Vacant lots and abandoned homes have long been a blight on Black and Brown communities on the South and West sides of Chicago. They are a stark and visual reminder of the disinvestment those communities have suffered.
And while the abandonment and neglect may have spread like a cancer to undermine the economies of neighborhoods and whole communities — the cancer itself was very much man-made.
That much is made clear in a new study titled “Maps of Inequality: From Redlining to Urban Decay and the Black Exodus” from the office of Cook County Treasurer Maria Pappas.
The report notes the vast swaths of vacant lots and abandoned buildings that plague communities of color are a result of deliberate government policy that discouraged lending in those areas.
“Government-sanctioned redlining from the 1940s led to today’s urban decay in many Black and Latino communities,” states the report.
Asiaha Butler, executive director of the Resident Association of Greater Englewood, or R.A.G.E., says the report is not surprising to her. She notes that in her Englewood community, about half of the homes are vacant.
Butler also notes that many of the people who participate in scavenger sales – the process by which tax-delinquent properties are auctioned off – have no real interest in or connection to the community, thereby exacerbating the vacancy problem.
In 2022, there were 509 scavenger sales in Englewood alone.
“We have scavengers who are preying on communities like ours and because of what happened in the past, they know that we’re a vulnerable community because of redlining,” said Butler. “They know this is a vulnerable community because if you look at everything that happens in a redlined community, it’s not just a home … but eventually investment goes away. Eventually businesses go away. Eventually the schools close. And so it’s a trickle-down effect to all of this.”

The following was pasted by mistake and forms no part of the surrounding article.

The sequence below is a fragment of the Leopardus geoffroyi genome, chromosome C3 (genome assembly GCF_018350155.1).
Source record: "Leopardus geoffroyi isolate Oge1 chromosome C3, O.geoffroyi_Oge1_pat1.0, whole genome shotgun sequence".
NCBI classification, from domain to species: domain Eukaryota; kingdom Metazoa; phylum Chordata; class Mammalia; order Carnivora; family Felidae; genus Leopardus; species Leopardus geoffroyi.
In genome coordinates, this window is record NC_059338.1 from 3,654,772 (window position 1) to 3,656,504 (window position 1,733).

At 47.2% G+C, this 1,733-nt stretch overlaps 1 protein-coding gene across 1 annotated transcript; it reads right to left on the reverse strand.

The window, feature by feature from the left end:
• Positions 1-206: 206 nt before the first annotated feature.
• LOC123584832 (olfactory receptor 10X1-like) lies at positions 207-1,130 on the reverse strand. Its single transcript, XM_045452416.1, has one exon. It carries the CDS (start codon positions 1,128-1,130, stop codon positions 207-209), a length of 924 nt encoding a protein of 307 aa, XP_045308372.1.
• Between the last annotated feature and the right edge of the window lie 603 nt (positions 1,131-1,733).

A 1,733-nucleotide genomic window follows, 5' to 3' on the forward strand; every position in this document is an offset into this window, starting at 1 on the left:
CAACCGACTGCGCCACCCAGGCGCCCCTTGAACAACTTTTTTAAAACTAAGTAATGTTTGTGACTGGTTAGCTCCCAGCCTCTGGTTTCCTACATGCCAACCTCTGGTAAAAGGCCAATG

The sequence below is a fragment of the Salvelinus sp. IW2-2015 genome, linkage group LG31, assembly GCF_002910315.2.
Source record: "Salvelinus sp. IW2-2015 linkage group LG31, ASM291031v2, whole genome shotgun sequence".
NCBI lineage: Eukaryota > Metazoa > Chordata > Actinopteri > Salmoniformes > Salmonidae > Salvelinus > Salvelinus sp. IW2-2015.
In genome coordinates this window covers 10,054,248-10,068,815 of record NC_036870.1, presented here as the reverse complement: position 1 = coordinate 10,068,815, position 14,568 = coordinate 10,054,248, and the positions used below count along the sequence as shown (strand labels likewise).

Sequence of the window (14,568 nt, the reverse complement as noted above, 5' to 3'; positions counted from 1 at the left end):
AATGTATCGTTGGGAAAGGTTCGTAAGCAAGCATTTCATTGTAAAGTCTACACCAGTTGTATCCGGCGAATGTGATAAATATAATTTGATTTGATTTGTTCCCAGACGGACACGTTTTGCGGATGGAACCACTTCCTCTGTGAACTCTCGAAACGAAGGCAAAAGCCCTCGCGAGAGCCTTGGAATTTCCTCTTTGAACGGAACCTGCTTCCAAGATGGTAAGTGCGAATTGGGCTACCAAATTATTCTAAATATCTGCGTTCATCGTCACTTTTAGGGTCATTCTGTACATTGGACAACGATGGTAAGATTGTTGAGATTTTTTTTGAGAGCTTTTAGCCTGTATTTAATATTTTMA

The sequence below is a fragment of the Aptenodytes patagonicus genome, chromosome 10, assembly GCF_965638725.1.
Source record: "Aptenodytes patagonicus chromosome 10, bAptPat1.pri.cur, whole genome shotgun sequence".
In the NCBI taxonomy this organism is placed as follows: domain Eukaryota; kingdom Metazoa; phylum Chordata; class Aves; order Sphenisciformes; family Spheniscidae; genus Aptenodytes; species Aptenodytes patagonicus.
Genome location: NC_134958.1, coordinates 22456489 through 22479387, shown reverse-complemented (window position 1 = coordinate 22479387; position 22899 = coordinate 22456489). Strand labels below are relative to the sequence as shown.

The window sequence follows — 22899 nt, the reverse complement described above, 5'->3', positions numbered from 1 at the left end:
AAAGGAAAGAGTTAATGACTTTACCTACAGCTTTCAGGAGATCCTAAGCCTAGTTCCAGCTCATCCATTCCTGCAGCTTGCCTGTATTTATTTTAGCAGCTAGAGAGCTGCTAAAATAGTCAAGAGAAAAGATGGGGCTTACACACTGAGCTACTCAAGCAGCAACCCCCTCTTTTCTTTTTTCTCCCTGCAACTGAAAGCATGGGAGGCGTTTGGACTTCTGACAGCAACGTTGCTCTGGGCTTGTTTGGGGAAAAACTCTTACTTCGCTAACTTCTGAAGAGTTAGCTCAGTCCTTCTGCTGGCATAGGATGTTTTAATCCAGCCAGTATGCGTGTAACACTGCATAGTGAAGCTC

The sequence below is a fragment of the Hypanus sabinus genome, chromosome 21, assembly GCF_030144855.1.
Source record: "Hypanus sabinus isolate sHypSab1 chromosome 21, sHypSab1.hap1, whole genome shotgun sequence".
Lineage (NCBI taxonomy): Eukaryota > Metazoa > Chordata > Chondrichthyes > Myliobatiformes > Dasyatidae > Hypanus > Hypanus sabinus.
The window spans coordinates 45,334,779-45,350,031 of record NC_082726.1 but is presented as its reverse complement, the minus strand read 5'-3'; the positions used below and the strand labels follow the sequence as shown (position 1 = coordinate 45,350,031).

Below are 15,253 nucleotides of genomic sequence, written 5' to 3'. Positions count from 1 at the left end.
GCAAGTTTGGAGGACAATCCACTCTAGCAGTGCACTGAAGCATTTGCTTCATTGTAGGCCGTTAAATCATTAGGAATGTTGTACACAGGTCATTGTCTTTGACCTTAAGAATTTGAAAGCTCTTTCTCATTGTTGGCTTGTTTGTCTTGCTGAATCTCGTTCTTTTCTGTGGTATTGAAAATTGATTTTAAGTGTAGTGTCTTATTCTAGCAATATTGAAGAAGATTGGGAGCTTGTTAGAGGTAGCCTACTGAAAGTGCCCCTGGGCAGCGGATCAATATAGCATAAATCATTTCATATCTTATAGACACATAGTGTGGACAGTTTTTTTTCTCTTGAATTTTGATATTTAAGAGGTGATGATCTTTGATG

Not only would Butler like to see all scavenger sales halted, she would also like to see some form of reparations for homeowners who have disproportionately suffered, perhaps in the form of tax forgiveness.
Geoff Smith, executive director of the Institute for Housing Studies at DePaul University, says he also was not surprised by the new report.
“There’s a history of disinvestment in cities across the country,” says Smith. “That history of disinvestment was at least in part a product of geographic discrimination like redlining and other practices that lead to segregation, disinvestment and then the negative effects of that — one of which is population loss and an increase in tax delinquent properties which manifest themselves into the scavenger sale.”
Smith says that to turn around the economic impact of redlining and disinvestment you need a comprehensive and sustained approach.
“Not just investment in amenities, but a kind of a comprehensive long-term strategy that builds on existing assets in the community that involves the participation and buy-in of long-term residents and focuses on long-term sustainable investment,” said Smith.
But where will that investment come from?
Butler says it needs to be the kind of all-encompassing approach used to fight the COVID-19 pandemic.
“So just the way the state, county and city responded to the pandemic … They’re going to have to come together again for this with the community at the table,” says Butler. “I would definitely say I don’t know if I would trust the government to do this on their own because they’re the ones who created the problem.”
FIRSTHAND: SEGREGATION is part of WTTW’s award-winning multimedia, multi-year initiative focusing on the firsthand perspectives of people facing critical issues in Chicago.
Throughout 2022, WTTW’s FIRSTHAND: SEGREGATION will put a human face on the impact racial divisions have on individuals, the city, and our region through a documentary series, expert talks, text and visual journalism in partnership with South Side Weekly and the Invisible Institute, and community discussions and engagement in partnership with the Folded Map Project and the Metropolitan Planning Council. Visit the website (wttw.com/firsthand) to explore the project.